DPL Reading List – July 29, 2016


| July 29, 2016 | in

Here are some of the articles we’ve been reading around this office this week.

Straightforward Tactics For Testing Minimum Viable Products (Thanks to Jarrod Wubbels for recommending this article) – “In some ways, building an MVP actually creates additional work because this process of iteration and validated learning requires significant investment of time and energy. That’s why it’s important not to get bogged down by unnecessary details and overhead when building MVPs. Eventually, the objective is to figure out if the effort you’re putting in is worth it, and you don’t want to spend time working on something users won’t pay for.”

Design Is Mainly About Empathy – “The user’s mental model, faulty though it may be, is our guiding light. If we don’t invest effort in understanding that model, it’s going to be really hard to know if our work is successful. Design is mainly about empathy.”

How To Empower Your Employees To Act Like Entrepreneurs (Thanks to Brian Zimmer for recommending this article) – “For both startups and large established corporations, there are tangible benefits to empowering employees to act like entrepreneurs, like cultivating a culture of learning, iteration and innovation among corporate employees.”

Google Cuts Its Giant Electricity Bill With DeepMind-Powered AI – “The application of DeepMind’s technology builds on previous efforts by Google to apply machine learning, a type of AI, to its data centers. Back in 2014, the company said it used neural networks, a type of pattern recognition system, to predict how its power usage would change over time, letting it arrange equipment in more efficient ways. The DeepMind work goes a step further. Instead of making moves in an Atari game, the software changes how equipment runs inside the data centers to get the highest score — in this case more efficient consumption of electricity.”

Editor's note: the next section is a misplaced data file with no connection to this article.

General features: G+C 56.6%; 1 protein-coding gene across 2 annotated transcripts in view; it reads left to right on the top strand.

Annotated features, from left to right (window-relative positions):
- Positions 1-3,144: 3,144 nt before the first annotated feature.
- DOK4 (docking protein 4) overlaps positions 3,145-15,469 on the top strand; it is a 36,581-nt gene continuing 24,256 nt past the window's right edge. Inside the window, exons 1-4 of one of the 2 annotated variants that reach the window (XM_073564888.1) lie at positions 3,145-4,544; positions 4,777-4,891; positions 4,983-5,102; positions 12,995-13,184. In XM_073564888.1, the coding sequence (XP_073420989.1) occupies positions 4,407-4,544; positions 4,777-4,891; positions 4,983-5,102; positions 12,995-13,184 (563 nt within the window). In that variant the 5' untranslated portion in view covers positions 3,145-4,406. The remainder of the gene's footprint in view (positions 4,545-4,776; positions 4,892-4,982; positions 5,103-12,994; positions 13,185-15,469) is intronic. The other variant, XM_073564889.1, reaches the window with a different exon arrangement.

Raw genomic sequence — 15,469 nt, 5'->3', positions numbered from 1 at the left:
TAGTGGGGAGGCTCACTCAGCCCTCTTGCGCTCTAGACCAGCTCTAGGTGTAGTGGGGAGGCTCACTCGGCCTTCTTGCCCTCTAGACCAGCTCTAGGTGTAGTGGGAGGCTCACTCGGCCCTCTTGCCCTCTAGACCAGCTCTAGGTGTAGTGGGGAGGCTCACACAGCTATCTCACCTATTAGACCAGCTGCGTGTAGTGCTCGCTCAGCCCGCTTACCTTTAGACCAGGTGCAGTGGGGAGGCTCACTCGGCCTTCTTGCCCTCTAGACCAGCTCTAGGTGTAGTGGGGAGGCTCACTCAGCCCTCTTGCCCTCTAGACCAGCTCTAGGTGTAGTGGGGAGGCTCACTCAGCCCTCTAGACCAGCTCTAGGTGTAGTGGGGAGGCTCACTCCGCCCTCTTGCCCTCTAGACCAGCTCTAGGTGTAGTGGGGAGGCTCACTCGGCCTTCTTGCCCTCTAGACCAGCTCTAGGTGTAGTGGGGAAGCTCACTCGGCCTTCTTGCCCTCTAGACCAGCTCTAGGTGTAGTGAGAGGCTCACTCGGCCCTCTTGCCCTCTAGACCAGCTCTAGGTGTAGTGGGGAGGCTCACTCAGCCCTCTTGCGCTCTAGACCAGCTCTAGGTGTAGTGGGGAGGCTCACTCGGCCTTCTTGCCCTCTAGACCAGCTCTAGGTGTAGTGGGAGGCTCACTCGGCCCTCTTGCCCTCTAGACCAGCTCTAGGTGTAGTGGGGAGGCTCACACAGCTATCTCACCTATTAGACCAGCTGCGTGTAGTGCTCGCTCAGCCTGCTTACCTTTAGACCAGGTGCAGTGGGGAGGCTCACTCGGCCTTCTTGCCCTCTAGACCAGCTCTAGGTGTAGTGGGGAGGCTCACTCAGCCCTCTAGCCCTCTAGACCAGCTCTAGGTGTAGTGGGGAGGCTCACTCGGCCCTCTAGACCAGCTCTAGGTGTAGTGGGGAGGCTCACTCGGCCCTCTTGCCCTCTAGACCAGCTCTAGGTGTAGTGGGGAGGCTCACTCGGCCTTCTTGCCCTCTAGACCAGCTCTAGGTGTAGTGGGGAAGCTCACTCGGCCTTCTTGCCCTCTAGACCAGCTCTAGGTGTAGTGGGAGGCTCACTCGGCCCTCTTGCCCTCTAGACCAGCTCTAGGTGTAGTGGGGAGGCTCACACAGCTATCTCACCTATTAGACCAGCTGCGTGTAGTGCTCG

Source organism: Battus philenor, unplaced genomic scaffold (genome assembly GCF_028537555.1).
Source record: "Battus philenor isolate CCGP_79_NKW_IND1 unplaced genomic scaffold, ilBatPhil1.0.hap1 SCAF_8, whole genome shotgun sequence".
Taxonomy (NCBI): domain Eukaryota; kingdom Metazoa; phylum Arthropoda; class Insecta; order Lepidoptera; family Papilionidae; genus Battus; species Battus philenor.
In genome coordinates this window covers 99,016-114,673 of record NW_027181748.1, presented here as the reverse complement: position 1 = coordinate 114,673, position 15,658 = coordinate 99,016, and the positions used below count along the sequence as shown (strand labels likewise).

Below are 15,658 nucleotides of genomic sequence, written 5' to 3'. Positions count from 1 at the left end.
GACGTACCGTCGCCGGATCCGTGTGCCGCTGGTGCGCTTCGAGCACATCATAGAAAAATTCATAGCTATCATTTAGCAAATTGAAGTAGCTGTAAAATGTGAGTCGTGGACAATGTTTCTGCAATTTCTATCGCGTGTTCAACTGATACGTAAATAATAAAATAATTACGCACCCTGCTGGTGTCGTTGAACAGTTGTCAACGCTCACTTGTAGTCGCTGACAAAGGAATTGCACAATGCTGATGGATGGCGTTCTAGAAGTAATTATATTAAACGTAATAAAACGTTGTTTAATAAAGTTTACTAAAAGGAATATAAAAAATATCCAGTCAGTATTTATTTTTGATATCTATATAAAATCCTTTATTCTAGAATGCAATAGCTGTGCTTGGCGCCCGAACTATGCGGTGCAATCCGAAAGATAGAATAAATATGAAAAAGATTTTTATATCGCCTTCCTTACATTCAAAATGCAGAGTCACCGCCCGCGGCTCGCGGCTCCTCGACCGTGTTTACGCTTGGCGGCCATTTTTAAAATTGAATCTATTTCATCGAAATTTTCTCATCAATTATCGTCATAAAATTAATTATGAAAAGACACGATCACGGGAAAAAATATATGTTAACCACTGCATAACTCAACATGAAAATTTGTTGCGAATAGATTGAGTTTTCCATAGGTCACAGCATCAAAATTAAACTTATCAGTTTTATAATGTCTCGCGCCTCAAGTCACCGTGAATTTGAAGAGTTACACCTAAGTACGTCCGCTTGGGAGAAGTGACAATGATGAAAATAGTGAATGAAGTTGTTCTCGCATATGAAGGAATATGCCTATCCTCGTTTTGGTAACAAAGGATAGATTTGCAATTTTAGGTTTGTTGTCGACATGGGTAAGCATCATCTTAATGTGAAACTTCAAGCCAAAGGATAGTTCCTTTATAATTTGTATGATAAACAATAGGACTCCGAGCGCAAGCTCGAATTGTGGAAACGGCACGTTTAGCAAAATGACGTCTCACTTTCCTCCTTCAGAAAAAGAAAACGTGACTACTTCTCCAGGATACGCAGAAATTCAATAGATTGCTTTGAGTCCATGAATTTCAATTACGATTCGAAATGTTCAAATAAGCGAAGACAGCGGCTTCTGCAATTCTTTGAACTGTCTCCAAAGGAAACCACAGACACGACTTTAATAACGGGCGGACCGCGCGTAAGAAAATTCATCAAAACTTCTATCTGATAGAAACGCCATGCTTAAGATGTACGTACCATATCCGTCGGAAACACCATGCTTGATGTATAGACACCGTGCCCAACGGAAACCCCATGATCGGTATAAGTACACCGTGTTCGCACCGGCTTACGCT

A Designer’s Guide To Parkinson’s Law Of Triviality (Thanks to Jarrod Wubbels for recommending this article) – “At work, you’re expected to have intelligent opinions and propose smart solutions to problems. But, when you’re working on something that is very complex, it’s intimidating and exhausting to have opinions on the biggest challenges. It’s so easy to focus your attention on the issues that are easy to grok and which won’t (literally) blow up in your face if you’re wrong. So, it’s understandable that people schedule meetings about the roof of the bike shed so that they can voice their opinions and feel useful and heard.”

Eight Common Dysfunctions Of Design Teams (And What To Do About Them) (Thanks to Brian Zimmer for recommending this article) – “I’ve seen a lot of design teams in action over the past decade. The people on these teams are invariably talented, smart, and hard-working. But having great people doesn’t guarantee great teamwork. I’ve come to recognize eight common dysfunctions of design teams. Fortunately, I’ve also seen solutions to these dysfunctions — proven, reliable, and simple techniques that teams can use to work better together.”

Exploring Networks Efficiently – “Beyond offering support for biologists’ suppositions, this theoretical framework also applies to the analysis of social networks, of collective decision making among robot swarms, and of communication in ad hoc networks, such as networks of low-cost sensors scattered in forbidding environments.”

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